REPORT: Kansas City Chiefs Could Face Punishment For L’Jarius Sneed Trade

The way the Kansas City Chiefs handled their business with cornerback L’Jarius Sneed could get the team in trouble. The Chiefs are set to send Sneed to the Tennessee Titans in exchange for a third-round pick and a seventh-round pick.

Kansas City Chiefs L'Jarius Sneed

The Chiefs made the move a few weeks after applying the franchise tag to Sneed. The timing of the trade was curious because the Chiefs didn’t get the second-round pick they wanted. They settled for a third-round pick and change in a bid to clear up nearly $19.8 million in cap space to land more free agent help this offseason.Ezoic

The Kansas City Chiefs made a questionable trade

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Feb 15, 2023; Kansas City, MO, USA; Kansas City Chiefs general manager Brett Veach is introduced during the Super Bowl Champions parade and celebration at Union Station. Mandatory Credit: Denny Medley-USA TODAY Sports

The Chiefs’ decision dumbfounded Jeff Howe with The Athletic. He gave the Chiefs an “F” grade for the trade because the Chiefs lost a key player for their threepeat and didn’t stand to gain much more than if Sneed left Kansas City as a free agent:

It’s also likely he would have helped the Chiefs get a 2026 third-round compensatory pick if he walked in free agency a year from now. So the Chiefs gave up a season of Sneed for a better third-round pick a year earlier. That logic would work for some teams, but it doesn’t make as much sense for a perennial Super Bowl favorite amid a dynasty.

Granted, even if the Chiefs received a compensatory third, it would have been lower than what the Titans were set to pick in the third.

Did the Chiefs break CBA rules when trading L’Jarius Sneed?

Kansas City Chiefs, L'Jarius Sneed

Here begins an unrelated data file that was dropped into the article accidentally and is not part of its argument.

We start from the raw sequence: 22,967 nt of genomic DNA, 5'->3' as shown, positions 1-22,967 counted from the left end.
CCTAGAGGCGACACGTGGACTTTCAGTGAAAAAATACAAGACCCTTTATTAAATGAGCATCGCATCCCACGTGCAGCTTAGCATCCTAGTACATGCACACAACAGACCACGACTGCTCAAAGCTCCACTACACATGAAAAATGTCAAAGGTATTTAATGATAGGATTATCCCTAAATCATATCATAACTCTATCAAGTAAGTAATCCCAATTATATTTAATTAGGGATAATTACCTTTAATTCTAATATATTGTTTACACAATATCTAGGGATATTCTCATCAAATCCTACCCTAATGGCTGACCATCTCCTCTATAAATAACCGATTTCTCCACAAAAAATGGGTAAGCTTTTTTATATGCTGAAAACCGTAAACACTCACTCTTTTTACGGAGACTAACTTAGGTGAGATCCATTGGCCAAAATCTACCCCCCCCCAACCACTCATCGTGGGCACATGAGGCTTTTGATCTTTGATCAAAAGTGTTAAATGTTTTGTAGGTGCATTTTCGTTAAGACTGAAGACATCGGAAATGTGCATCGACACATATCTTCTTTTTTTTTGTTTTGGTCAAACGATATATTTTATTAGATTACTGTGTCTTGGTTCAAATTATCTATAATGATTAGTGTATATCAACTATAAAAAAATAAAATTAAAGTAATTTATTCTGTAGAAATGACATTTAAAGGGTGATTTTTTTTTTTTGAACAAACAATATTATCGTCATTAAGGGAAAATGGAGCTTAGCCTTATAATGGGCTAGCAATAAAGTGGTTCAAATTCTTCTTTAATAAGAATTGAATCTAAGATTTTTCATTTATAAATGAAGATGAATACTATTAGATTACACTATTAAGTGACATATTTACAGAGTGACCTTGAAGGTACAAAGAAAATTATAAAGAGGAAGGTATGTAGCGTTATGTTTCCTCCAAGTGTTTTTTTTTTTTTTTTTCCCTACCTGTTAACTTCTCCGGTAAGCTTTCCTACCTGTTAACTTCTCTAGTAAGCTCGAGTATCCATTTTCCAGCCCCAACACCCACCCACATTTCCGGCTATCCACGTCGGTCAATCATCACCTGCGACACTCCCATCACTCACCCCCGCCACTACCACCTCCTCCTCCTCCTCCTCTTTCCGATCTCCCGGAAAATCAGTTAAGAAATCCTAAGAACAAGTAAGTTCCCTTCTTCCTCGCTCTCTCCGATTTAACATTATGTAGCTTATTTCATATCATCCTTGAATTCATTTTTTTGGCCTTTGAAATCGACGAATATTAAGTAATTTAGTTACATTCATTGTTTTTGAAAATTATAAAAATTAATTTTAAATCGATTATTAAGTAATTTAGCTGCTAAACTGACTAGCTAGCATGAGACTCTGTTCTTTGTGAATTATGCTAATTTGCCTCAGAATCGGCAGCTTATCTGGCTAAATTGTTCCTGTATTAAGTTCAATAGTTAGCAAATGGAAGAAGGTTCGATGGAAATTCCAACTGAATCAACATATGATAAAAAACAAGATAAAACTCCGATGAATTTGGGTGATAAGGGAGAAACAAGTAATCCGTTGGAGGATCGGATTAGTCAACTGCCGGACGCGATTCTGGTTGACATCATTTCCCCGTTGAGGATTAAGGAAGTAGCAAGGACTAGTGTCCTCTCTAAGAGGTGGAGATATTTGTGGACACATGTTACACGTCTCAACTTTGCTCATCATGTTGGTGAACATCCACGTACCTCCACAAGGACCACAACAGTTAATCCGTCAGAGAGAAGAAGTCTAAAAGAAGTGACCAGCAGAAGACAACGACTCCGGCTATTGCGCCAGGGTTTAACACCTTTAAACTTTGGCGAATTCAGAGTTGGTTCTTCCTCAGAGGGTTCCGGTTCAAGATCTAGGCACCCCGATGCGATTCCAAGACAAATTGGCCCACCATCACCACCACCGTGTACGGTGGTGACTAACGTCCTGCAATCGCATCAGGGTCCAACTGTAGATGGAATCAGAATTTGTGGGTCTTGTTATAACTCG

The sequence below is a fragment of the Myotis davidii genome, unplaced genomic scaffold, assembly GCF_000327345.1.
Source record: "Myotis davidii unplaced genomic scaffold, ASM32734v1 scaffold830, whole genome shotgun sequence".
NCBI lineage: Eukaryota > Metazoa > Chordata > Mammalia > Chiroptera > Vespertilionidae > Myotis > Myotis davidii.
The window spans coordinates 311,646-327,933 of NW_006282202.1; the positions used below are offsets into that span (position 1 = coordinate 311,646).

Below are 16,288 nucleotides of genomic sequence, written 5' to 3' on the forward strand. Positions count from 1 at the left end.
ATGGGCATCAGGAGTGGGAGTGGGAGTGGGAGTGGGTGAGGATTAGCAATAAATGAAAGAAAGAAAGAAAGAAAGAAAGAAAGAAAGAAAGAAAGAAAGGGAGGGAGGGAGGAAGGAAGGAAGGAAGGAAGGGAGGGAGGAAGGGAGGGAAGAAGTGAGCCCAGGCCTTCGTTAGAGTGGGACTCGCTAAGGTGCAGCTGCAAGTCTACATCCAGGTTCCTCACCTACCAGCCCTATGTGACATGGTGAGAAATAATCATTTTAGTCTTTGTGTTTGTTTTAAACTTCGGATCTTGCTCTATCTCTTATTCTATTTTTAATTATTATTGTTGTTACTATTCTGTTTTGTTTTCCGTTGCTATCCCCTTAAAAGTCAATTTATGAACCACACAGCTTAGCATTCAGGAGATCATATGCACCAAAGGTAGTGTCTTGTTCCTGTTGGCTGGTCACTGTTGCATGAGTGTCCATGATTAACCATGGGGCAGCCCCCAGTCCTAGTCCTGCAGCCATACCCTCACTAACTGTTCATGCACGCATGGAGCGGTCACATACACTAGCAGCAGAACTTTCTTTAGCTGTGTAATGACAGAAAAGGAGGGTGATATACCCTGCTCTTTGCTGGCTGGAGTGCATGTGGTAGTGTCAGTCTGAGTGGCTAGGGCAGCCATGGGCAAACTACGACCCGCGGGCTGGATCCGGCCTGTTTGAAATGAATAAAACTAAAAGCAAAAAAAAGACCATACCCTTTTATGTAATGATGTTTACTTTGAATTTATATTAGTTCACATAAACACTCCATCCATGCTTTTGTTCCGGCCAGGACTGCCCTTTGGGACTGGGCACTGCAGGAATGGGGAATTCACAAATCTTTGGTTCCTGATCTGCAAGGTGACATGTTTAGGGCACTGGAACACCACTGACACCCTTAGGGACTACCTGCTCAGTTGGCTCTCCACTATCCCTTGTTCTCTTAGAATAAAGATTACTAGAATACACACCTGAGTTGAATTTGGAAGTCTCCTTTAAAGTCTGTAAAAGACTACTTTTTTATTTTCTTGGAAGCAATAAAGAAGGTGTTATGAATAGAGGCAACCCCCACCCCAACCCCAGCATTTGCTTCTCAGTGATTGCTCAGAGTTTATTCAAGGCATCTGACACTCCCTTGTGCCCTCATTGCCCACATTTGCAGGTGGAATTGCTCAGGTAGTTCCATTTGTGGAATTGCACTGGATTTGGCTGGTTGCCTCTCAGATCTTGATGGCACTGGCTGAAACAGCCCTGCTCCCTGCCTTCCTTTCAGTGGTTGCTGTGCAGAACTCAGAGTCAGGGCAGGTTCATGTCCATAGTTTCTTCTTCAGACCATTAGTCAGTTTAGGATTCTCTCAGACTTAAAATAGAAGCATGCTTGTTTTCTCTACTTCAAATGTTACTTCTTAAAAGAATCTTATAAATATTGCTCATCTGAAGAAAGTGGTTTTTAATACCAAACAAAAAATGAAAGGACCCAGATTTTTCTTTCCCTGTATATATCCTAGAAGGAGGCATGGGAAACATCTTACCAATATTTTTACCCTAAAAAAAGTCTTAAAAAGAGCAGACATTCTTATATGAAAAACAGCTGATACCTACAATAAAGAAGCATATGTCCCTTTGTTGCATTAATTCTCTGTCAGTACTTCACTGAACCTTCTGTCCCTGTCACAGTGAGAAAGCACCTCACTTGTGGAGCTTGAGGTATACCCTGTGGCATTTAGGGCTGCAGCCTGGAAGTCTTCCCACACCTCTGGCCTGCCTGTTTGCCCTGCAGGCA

Kansas City Chiefs, L’Jarius Sneed
Jan 21, 2024; Orchard Park, New York, USA; Kansas City Chiefs cornerback L’Jarius Sneed (38) against the Buffalo Bills in the 2024 AFC divisional round game at Highmark Stadium. Mandatory Credit: Mark J. Rebilas-USA TODAY Sports
Mike Florio with NBC Sports was also confused by the Chiefs’ decision and thinks the front office might have flirted with breaking Collective Bargaining Agreement rules on the matter. Florio suggests the Chiefs didn’t intend to extend Sneed when they placed the franchise tag on him, which isn’t allowed under the current rules set by the NFLPA:

“At some point, that approach potentially runs afoul of Article 4, Section 8(b) of the Collective Bargaining Agreement, which provides that “[a] Club extending a Required Tender must, for so long as that Tender is extended, have a good faith intention to employ the player receiving the Tender at the Tender compensation level during the upcoming season.”

It’s not supposed to be a device for trading the player. The team is supposed to want to keep the player, at least for another season. In this case, it could be argued (if Sneed or the NFL Players Association were inclined to make the argument) that the Chiefs did not have a good-faith intention to to employ Sneed in 2024.”

The Chiefs’ decision to tag and trade Sneed for a little bit more than a compensatory pick is a major red flag because it doesn’t signal the team was even interested in keeping him on for the 2024 season when Sneed could have become a free agent in 2025.

There haven’t been many reports about the Chiefs and Sneed seriously working on a long-term deal. The most I’ve seen is Sneed saying he wanted to stay in Kansas City. Whereas, Per Nate Taylor with The Athletic, the Chiefs believed they had enough talent in their secondary to be okay in the upcoming season, especially if they add help at cornerback in the draft:

One reason the Chiefs are willing to trade Sneed is because of their success in identifying talented cornerbacks and selecting them in the draft. Without Sneed, the Chiefs would still have three starting-caliber players in Trent McDuffie, Joshua Williams and Jaylen Watson.

Sneed lost leverage in the tag and trade

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Feb 8, 2024; Las Vegas, NV, USA; Kansas City Chiefs cornerback L’Jarius Sneed (38) during a press conference before Super Bowl LVIII at Westin Lake Las Vegas Resort and Spa. Mandatory Credit: Kyle Terada-USA TODAY Sports
The crude part of this “business” decision is that it’s a calculated decision by the Chiefs front office that screwed over Sneed in his contract negations. This is why the move might not have been legal if the Chiefs had no serious intentions of keeping Sneed. Per Florio, Sneed will lose money by not hitting free agency:

“And that’s the problem, from Sneed’s perspective. Whatever the contract is that he gets from the Titans, he would have gotten more if he’d become an unrestricted free agent on the first day of the 2024 signing period.”

Now, the ball is in the NFLPA’s court to investigate whether the Chiefs were even interested in keeping Sneed for the 2024 season or beyond.

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